Memphis, History & Politics

Sunday, December 06, 2015

Late Night with Sam and Dave

That 1986 David Letterman interview with Sam Phillips is the starting off point for this week’s New York Times Sunday Book Review of Sam Phillips: The Man Who Invented Rock ’n’ Roll,’ by Peter Guralnick. Because presumably, that interview is the only direct knowledge the public has of Sam Phillips, the man. If you have never seen the interview, stop right now and watch this little over 6 minutes that will leave you saying “what just happened?”  Funny you should ask, because Robert Gordon, who writes quite a lot about Memphis music and writes it well, wrote an article about this interview in 1997 that has since stuck in my head.  It was as good as it was odd as a concept: in a breakdown of the interview, word for word and gesture for gesture, Phillips won the contest in a shutout. He uses the interview to show that if you knew Phillips and what he has accomplished, you would understand that he was neither drunk or high or crazy, but Sam just being the same Sam he had always been: the one that found and nurtured Rock ‘n’ Roll.  I started googling the article to figure out where I had read it and see if I could post a link online.  It was in the 1997 Music Issue of the Oxford American.  It is not online because they still want you to buy the back issue. Google let me know a hard copy of the magazine was on a shelf less than 2 feet from my computer. So, I’m posting the article even if it may not be within someone’s idea of fair use because let’s be honest, at 763 pages, I’m not likely to read Guralnick’s book to make a recommendation. I will say that you should read Gordon’s 3000 word article because it explains Sam Phillips (and Letterman) fairly well and I’m putting a mobile friendly version here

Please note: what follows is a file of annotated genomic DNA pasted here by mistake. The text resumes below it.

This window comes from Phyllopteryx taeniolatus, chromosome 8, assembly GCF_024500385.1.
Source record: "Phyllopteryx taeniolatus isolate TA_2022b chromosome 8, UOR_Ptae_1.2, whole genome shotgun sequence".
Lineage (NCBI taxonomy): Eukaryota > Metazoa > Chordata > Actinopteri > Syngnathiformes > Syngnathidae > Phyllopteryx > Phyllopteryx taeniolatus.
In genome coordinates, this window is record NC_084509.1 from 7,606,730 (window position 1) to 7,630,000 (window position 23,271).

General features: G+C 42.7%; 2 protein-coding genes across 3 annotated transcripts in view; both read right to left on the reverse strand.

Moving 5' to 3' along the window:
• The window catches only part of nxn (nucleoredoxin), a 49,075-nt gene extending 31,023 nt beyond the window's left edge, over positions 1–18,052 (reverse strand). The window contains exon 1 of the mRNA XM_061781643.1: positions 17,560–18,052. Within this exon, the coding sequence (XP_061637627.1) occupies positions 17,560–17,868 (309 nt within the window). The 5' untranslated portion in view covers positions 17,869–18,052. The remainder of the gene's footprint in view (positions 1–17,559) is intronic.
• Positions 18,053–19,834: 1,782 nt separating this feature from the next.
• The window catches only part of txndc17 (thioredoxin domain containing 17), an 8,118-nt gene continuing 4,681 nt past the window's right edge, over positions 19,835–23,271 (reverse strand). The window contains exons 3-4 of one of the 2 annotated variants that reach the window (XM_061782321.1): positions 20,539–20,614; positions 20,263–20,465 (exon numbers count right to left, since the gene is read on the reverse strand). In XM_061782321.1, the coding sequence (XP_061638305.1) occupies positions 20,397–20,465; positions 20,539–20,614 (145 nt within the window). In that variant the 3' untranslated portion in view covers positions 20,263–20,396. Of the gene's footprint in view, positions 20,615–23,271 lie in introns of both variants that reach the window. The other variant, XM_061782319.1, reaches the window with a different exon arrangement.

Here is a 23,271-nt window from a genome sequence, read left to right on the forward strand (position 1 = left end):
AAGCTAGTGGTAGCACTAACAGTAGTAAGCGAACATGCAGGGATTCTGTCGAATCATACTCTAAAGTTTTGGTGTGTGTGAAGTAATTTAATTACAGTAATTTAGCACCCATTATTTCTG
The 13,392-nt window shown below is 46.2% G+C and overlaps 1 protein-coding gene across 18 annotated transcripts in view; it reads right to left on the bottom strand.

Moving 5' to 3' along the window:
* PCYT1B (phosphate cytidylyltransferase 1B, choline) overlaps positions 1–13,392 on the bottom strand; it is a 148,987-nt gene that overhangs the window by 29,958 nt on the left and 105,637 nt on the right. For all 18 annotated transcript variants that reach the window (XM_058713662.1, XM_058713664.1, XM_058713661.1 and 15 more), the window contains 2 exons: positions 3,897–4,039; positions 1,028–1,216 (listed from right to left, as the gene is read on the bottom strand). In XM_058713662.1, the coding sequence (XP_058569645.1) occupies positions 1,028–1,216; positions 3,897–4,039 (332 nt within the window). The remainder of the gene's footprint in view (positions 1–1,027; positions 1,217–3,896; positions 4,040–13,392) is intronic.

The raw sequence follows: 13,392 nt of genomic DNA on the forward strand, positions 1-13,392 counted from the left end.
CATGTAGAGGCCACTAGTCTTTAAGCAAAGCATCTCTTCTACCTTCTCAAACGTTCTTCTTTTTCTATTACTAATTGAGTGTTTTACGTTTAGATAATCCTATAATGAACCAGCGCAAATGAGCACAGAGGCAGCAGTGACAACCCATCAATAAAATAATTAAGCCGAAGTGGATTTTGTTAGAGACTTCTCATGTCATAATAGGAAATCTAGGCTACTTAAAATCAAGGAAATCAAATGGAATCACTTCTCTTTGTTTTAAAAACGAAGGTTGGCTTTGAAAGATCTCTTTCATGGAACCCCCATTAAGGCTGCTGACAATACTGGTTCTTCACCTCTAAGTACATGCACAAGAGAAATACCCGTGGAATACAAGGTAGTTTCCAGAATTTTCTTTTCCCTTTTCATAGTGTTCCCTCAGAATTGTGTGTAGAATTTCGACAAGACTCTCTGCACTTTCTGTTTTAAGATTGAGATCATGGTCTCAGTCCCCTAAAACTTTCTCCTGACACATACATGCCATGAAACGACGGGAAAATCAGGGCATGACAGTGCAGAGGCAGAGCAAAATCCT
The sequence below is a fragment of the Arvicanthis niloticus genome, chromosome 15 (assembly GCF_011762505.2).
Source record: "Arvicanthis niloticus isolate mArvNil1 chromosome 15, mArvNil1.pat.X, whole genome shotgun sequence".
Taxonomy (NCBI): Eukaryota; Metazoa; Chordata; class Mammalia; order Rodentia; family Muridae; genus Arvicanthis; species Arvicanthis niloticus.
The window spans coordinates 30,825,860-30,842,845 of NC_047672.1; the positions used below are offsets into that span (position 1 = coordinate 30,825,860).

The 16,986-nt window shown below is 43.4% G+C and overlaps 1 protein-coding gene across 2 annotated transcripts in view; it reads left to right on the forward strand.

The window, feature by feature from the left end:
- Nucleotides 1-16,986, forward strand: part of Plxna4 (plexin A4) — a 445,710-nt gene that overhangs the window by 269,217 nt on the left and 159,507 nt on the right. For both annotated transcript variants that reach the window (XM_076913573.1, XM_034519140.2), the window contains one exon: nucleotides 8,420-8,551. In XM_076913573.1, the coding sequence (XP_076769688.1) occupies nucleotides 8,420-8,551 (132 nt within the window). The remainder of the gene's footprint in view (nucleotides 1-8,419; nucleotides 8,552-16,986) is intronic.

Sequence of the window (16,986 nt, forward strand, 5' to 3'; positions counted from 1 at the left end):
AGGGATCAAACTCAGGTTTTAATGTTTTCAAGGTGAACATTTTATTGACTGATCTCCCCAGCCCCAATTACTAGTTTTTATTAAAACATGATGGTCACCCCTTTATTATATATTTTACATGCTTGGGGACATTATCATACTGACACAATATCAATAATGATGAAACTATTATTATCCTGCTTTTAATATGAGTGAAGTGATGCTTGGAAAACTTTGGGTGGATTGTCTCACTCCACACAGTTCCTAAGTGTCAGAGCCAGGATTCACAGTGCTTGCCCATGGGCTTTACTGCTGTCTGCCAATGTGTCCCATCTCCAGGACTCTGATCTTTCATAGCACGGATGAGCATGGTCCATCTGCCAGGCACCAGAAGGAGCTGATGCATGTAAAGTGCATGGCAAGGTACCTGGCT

And if the Oxford American is unhappy with post, then let me add that you should also buy this back issue.  It comes with a cd compilation of Southern music that is so good, I played it until it wore out. Sure did. If you believe that, you’ll believe a sober Sam Phillips got the best of David Letterman.

Wednesday, November 11, 2015

Preserving Overton Park, Part 1: A Bunch of “Little Old Ladies” Get the Supreme Court to Stop an Interstate Highway

In 1956, the juggernaut of progress that was Eisenhower’s interstate highway system was just getting a massive shot in the arm with federal funding to states at 90% of the cost.  The Tennessee Department of Transportation (TDOT) came up with a plan to use federal funds to put the new I-40 straight through the middle of Memphis including right through Overton Park. Using parks to build roads was popular with planners then because governments could save money using land they already owned or could take from cities. A group of mostly ladies organized to oppose the plan. They initially called themselves the Committee to Preserve Overton Park.  It ended up being a 15 year fight that involved political scraps at the city, state and national level, the largest environmental groups in the country and a legal fight that resulted in a landmark Supreme Court decision affecting every subsequent case where someone sues to stop the federal government from changing their community and environment.

What’s Worth Preserving?